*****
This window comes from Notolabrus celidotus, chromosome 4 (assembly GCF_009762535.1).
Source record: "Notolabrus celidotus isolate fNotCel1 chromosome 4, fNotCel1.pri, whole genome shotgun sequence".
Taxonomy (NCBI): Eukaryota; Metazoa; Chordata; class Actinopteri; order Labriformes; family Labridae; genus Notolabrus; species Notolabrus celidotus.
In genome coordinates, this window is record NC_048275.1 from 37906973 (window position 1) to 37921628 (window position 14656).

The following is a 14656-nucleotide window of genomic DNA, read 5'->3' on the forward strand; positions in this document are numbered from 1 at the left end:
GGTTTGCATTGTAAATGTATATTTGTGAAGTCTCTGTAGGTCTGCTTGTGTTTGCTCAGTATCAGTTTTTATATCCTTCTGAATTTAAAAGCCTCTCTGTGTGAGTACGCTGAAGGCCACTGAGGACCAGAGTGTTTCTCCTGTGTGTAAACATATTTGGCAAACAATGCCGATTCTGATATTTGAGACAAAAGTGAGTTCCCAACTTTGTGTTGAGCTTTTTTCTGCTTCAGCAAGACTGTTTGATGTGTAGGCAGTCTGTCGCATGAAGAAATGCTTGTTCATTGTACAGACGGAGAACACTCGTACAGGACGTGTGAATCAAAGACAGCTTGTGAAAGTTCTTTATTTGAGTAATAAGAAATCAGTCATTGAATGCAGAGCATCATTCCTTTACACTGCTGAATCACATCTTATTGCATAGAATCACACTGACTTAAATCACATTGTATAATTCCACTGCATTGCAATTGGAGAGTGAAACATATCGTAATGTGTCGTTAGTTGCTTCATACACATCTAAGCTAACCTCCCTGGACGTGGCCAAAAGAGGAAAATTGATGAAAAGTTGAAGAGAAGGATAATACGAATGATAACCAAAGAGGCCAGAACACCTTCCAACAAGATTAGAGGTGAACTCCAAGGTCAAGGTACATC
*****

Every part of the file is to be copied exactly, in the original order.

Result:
This window comes from Notolabrus celidotus, chromosome 4 (assembly GCF_009762535.1).
Source record: "Notolabrus celidotus isolate fNotCel1 chromosome 4, fNotCel1.pri, whole genome shotgun sequence".
Taxonomy (NCBI): Eukaryota; Metazoa; Chordata; class Actinopteri; order Labriformes; family Labridae; genus Notolabrus; species Notolabrus celidotus.
In genome coordinates, this window is record NC_048275.1 from 37906973 (window position 1) to 37921628 (window position 14656).

The following is a 14656-nucleotide window of genomic DNA, read 5'->3' on the forward strand; positions in this document are numbered from 1 at the left end:
GGTTTGCATTGTAAATGTATATTTGTGAAGTCTCTGTAGGTCTGCTTGTGTTTGCTCAGTATCAGTTTTTATATCCTTCTGAATTTAAAAGCCTCTCTGTGTGAGTACGCTGAAGGCCACTGAGGACCAGAGTGTTTCTCCTGTGTGTAAACATATTTGGCAAACAATGCCGATTCTGATATTTGAGACAAAAGTGAGTTCCCAACTTTGTGTTGAGCTTTTTTCTGCTTCAGCAAGACTGTTTGATGTGTAGGCAGTCTGTCGCATGAAGAAATGCTTGTTCATTGTACAGACGGAGAACACTCGTACAGGACGTGTGAATCAAAGACAGCTTGTGAAAGTTCTTTATTTGAGTAATAAGAAATCAGTCATTGAATGCAGAGCATCATTCCTTTACACTGCTGAATCACATCTTATTGCATAGAATCACACTGACTTAAATCACATTGTATAATTCCACTGCATTGCAATTGGAGAGTGAAACATATCGTAATGTGTCGTTAGTTGCTTCATACACATCTAAGCTAACCTCCCTGGACGTGGCCAAAAGAGGAAAATTGATGAAAAGTTGAAGAGAAGGATAATACGAATGATAACCAAAGAGGCCAGAACACCTTCCAACAAGATTAGAGGTGAACTCCAAGGTCAAGGTACATC